Stunning temples, sacred locations, amazing landscapes, and mystic tales are a huge part of India and its vibrant history. The ancient Indians were ahead of their time in science, art, and their beliefs as well. The existing temples and their architecture convey an instance of India's common beliefs in ancient times. The things which are considered taboo in most parts of India in today's time are simply addressed in some ancient texts and temples. The most suitable and unique example for this is the Kamakhya Temple of Menstruating Goddess in Assam.

The Kamakhya Temple gives a contrary belief from most of the Indian societies in today's time which seizes the menstruation process as a taboo. People discuss a lot about how menstruation is a huge taboo in our nation, but here is something that will change multiple perceptions about the distinct beliefs of ancient and modern India.

The sacred temple of Kamakhya is situated in the heart of Assam, the beautiful hill of Neelachal Parbat or Kamagiri in the city of Guwahati, Assam. What makes Kamakhya Temple different than all other temples is that it has no sculpture to worship, merely a yoni or vagina. And surprisingly, a natural spring in Assam keeps the stone moist all the time. This temple celebrates the power of the feminine aspect of nature, which began the inception of the entire universe. The kamakhya temple had been built in respect to Goddess Kamakhya or Sati, the avatar of Shakti, which is considered as the energy which belongs to the sphere of the female aspect of Creation or Prakriti.

Kamakhya Temple Guwahati

According to the local legends, Sati took her life after her husband Lord Shiva was bitterly insulted by her father. On hearing the news of his wife's death, Shiva, the destroyer of all, punished Sati's father. Broken with grief and blind fury, Shiva picked up the remains of his beloved wife Sati with a ton of misery and outrage, which was similarly weakening the universe. To end the struggle of Shiva, Lord Vishnu slashed the remains of Sati's body into 51 parts, and Sati's female genitalia or yoni fell on the spot where the Kamakhya Temple stands today, forming one of the many ‘Shakti-Peethas’ adorning the rest of Sati's body parts. Much later in 1665, King Nara Narayan of Cooch Bihar, rebuilt the temple after it had suffered destruction by foreign invaders, and it overcame from the devastation of time.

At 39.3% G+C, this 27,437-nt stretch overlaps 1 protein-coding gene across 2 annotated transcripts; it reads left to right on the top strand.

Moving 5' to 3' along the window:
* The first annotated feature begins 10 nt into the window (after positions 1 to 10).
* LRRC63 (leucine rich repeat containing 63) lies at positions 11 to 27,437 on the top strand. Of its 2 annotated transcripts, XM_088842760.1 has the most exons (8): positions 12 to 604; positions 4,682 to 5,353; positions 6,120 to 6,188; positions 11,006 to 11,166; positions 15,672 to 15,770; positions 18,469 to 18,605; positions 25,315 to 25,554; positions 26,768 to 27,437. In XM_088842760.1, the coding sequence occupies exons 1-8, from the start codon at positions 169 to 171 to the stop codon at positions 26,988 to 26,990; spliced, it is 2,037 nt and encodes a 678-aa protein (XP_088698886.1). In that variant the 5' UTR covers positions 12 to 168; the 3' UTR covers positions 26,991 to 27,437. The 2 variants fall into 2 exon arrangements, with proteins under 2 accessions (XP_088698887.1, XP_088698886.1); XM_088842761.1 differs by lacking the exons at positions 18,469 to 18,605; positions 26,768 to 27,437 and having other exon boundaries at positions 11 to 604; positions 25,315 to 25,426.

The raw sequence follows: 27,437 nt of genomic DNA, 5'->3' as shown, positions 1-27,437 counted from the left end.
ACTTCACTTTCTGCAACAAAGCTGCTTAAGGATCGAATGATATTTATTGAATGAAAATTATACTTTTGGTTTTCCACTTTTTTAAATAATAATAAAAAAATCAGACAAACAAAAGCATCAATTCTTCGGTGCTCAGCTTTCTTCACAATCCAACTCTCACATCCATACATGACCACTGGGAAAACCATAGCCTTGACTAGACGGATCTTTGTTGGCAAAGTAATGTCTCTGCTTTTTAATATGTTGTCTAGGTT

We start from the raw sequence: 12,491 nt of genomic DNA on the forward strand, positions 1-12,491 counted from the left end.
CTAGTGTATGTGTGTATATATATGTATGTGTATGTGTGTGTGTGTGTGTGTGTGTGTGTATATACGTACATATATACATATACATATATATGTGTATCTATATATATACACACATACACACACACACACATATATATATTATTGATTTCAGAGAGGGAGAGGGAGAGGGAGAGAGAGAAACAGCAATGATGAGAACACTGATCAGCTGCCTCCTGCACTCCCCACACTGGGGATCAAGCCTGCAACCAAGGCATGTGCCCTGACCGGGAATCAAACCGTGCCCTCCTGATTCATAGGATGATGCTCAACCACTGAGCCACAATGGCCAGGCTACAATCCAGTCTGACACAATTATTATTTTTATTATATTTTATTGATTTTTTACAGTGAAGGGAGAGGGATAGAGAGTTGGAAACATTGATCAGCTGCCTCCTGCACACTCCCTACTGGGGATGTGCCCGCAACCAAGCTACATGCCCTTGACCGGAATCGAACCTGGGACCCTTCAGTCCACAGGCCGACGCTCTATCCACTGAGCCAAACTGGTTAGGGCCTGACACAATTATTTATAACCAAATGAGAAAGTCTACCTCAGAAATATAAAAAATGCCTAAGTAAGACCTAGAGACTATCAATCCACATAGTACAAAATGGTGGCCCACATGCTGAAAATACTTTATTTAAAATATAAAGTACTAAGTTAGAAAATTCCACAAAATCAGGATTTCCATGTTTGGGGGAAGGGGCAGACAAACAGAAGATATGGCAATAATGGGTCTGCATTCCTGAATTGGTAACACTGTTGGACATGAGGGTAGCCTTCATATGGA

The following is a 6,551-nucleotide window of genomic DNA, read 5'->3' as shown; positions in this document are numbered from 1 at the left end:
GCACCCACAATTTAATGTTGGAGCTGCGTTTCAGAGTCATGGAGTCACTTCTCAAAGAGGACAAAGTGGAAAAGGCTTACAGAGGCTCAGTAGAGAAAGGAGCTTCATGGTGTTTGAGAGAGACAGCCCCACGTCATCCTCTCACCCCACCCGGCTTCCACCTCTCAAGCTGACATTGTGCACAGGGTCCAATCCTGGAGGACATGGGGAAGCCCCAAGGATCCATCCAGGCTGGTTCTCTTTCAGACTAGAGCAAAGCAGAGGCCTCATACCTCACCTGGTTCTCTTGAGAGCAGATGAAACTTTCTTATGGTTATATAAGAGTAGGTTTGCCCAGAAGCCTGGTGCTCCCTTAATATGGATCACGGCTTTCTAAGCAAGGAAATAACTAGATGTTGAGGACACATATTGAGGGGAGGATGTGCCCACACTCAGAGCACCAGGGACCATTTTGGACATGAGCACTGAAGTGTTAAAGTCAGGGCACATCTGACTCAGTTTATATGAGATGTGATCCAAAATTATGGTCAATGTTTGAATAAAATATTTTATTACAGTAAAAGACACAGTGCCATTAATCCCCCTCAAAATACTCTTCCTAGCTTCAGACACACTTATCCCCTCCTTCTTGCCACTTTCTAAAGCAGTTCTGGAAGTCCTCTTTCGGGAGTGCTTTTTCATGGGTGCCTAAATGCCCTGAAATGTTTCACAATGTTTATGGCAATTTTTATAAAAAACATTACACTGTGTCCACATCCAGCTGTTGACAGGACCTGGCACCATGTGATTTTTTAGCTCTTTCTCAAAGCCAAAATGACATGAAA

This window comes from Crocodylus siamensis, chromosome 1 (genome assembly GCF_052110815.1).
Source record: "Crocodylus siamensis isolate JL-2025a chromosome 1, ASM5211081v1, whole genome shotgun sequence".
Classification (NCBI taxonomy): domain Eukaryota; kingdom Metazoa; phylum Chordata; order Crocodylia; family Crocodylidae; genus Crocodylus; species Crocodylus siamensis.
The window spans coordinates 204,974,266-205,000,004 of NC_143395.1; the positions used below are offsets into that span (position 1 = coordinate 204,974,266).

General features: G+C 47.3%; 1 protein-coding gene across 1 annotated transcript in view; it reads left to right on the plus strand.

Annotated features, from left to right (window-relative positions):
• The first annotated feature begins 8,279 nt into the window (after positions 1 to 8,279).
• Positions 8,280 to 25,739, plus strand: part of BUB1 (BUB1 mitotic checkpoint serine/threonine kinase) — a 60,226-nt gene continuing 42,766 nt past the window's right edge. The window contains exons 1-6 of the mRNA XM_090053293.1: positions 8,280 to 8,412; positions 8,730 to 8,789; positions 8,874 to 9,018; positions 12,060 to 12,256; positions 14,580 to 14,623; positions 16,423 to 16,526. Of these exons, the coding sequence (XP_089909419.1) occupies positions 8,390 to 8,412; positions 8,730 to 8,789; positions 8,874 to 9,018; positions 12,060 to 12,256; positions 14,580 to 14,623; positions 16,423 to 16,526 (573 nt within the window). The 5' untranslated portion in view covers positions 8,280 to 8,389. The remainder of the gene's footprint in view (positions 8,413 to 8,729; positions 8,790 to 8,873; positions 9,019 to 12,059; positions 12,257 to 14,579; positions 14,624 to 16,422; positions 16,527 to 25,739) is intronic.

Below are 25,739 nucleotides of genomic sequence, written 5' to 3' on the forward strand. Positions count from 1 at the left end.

The architecture of the Kamakhya Temple has seven oval spires, and some of the panels of the temple carry the depictions of multiple Hindu Gods and Goddesses. Different birds and animals have made the temple their home. The remarkable and peaceful ambiance of the temple combine to calm the spirits of its visitors and take their minds to enter the inner salvation from Shakti, and this is one of the very reasons that people come here for.

The menstruating goddess of Kamakhya temple also celebrates an annual fertility festival named ‘Ambubachi Mahayog’ in which the goddess is said to be going through her yearly menstrual cycle. The Kamakhya temple remains closed for three days and opens up with incredible celebrations on day 4. This large-scale celebration was cancelled this year due to COVID 19 restrictions. It is also believed that the river Brahmaputra turns red during this period. But whether it is blood or vermillion or kumkum put by Pandits in ceremonies, is still unanswered. This is what implies the temple about the bleeding and the temple remains shut.

When maximum people consider the menstruation cycle as a taboo in our country, the temple of the Menstruation Goddess is setting an example since ancient times. But the biggest irony is that women in menstruation are not allowed to enter the temple, which prays and adorns a bleeding goddess. Ironically, people visit this temple and some even claim that it is one the most brilliant sacred places in India, but discussions still turn into silence when the bleeding women strive to enter the temple and openly talk about menstruation.

The Kamakhya Temple which stands against today's beliefs and stereotypes is moreover surrounded by scenic beauty, and it is situated a few kilometers away from the Guwahati Railway Station and is now open for visitors after an extended lockdown. It has opened its gate from the first Sunday after the announcement of Unlock 5 on 1st October 2020, for its pilgrims except for the central sanctum part. With all its incredible beliefs, enigmatic aura, and picture-perfect surroundings, the Kamakhya Temple is one of the most stunning places, not only in Assam but also in entire India.



( / / / / / Wikipedia)